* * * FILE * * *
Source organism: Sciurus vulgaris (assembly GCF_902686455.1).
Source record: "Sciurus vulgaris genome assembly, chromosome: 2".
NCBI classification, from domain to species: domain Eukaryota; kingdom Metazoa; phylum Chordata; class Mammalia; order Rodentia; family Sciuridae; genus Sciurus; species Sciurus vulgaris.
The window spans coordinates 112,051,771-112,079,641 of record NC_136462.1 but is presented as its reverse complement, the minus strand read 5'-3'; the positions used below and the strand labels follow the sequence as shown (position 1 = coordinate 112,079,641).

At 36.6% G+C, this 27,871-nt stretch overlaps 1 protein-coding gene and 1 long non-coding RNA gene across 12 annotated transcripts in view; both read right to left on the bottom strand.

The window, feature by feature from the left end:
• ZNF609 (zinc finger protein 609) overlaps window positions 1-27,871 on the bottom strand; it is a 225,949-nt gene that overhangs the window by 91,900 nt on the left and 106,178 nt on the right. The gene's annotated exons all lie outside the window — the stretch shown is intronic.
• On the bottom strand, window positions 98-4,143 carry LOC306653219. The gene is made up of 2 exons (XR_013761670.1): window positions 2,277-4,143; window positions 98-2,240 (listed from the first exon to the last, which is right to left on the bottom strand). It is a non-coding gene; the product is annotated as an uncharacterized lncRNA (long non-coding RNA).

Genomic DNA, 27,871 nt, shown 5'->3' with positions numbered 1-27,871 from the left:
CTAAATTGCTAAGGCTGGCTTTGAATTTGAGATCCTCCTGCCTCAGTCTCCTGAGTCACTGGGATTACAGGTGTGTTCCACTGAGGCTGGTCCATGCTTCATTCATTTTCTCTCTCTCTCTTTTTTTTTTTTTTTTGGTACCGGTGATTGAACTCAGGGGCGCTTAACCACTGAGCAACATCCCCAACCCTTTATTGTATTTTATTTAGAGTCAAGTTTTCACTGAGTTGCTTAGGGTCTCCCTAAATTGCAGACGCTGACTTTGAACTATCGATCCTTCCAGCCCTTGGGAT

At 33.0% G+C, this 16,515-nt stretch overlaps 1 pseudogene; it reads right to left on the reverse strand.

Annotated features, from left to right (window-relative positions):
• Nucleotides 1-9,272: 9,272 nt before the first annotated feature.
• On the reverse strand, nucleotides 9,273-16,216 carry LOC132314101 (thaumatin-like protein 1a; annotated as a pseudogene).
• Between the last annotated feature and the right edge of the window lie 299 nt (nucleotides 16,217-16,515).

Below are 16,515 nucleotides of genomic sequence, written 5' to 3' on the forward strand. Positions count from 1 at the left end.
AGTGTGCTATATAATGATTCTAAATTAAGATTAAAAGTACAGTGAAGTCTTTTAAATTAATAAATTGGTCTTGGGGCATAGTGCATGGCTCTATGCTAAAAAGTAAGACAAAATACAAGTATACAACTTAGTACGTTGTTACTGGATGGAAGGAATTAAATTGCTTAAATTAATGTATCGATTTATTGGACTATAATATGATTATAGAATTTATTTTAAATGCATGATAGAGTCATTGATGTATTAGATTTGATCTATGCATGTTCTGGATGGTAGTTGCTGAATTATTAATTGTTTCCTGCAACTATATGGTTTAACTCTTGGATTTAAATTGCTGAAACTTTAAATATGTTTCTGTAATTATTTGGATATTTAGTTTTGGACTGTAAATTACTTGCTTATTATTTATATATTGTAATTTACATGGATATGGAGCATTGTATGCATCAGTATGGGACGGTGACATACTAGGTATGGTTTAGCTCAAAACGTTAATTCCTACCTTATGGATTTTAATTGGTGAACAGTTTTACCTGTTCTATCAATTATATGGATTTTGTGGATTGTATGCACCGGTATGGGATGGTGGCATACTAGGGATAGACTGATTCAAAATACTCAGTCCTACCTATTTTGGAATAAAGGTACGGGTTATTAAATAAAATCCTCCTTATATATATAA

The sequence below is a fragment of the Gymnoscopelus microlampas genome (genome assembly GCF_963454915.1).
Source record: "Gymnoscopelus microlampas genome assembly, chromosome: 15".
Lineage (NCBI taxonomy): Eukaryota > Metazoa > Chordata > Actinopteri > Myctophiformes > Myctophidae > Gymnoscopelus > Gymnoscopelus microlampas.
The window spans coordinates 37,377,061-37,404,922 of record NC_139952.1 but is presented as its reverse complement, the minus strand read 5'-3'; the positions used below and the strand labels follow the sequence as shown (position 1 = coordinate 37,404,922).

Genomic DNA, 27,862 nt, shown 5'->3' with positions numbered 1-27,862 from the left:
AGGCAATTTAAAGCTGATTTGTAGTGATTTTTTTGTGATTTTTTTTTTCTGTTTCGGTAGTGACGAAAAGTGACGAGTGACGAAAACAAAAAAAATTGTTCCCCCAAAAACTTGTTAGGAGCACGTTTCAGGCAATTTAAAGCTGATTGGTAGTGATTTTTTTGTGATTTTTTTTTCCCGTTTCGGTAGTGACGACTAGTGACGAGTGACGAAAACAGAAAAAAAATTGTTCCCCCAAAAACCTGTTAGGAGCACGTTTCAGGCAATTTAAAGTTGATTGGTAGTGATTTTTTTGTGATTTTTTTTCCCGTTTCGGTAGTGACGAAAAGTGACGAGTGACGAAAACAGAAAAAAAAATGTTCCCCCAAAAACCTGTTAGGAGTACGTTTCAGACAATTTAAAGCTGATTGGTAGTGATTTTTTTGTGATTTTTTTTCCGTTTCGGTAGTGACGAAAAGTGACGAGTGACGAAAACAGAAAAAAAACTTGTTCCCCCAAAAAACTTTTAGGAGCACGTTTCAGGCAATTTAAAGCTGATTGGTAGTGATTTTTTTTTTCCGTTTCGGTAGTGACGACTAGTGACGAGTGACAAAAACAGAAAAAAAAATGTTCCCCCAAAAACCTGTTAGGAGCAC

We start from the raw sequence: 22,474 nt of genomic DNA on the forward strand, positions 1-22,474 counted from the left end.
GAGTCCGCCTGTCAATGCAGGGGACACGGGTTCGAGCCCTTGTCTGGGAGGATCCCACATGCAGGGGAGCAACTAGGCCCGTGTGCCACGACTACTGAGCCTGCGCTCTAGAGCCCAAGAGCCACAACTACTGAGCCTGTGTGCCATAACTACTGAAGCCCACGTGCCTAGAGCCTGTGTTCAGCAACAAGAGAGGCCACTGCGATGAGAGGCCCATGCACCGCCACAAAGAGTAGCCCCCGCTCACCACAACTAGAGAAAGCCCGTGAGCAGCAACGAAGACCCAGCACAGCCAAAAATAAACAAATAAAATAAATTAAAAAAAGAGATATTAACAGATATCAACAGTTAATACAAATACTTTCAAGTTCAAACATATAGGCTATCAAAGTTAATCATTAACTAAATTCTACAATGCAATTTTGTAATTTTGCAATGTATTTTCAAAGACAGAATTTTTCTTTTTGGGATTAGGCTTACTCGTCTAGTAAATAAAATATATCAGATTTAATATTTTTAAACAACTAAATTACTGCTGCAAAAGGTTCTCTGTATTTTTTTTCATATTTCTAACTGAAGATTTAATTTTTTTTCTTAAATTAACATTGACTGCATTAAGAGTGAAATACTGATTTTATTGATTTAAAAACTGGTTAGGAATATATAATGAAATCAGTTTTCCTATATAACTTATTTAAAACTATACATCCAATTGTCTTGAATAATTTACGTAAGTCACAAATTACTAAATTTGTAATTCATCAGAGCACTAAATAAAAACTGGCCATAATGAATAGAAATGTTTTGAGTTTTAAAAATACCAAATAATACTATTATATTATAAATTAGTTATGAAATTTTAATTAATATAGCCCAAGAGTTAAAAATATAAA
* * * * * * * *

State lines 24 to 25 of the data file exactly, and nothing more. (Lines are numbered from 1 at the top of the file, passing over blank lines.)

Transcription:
We start from the raw sequence: 22,474 nt of genomic DNA on the forward strand, positions 1-22,474 counted from the left end.
GAGTCCGCCTGTCAATGCAGGGGACACGGGTTCGAGCCCTTGTCTGGGAGGATCCCACATGCAGGGGAGCAACTAGGCCCGTGTGCCACGACTACTGAGCCTGCGCTCTAGAGCCCAAGAGCCACAACTACTGAGCCTGTGTGCCATAACTACTGAAGCCCACGTGCCTAGAGCCTGTGTTCAGCAACAAGAGAGGCCACTGCGATGAGAGGCCCATGCACCGCCACAAAGAGTAGCCCCCGCTCACCACAACTAGAGAAAGCCCGTGAGCAGCAACGAAGACCCAGCACAGCCAAAAATAAACAAATAAAATAAATTAAAAAAAGAGATATTAACAGATATCAACAGTTAATACAAATACTTTCAAGTTCAAACATATAGGCTATCAAAGTTAATCATTAACTAAATTCTACAATGCAATTTTGTAATTTTGCAATGTATTTTCAAAGACAGAATTTTTCTTTTTGGGATTAGGCTTACTCGTCTAGTAAATAAAATATATCAGATTTAATATTTTTAAACAACTAAATTACTGCTGCAAAAGGTTCTCTGTATTTTTTTTCATATTTCTAACTGAAGATTTAATTTTTTTTCTTAAATTAACATTGACTGCATTAAGAGTGAAATACTGATTTTATTGATTTAAAAACTGGTTAGGAATATATAATGAAATCAGTTTTCCTATATAACTTATTTAAAACTATACATCCAATTGTCTTGAATAATTTACGTAAGTCACAAATTACTAAATTTGTAATTCATCAGAGCACTAAATAAAAACTGGCCATAATGAATAGAAATGTTTTGAGTTTTAAAAATACCAAATAATACTATTATATTATAAATTAGTTATGAAATTTTAATTAATATAGCCCAAGAGTTAAAAATATAAA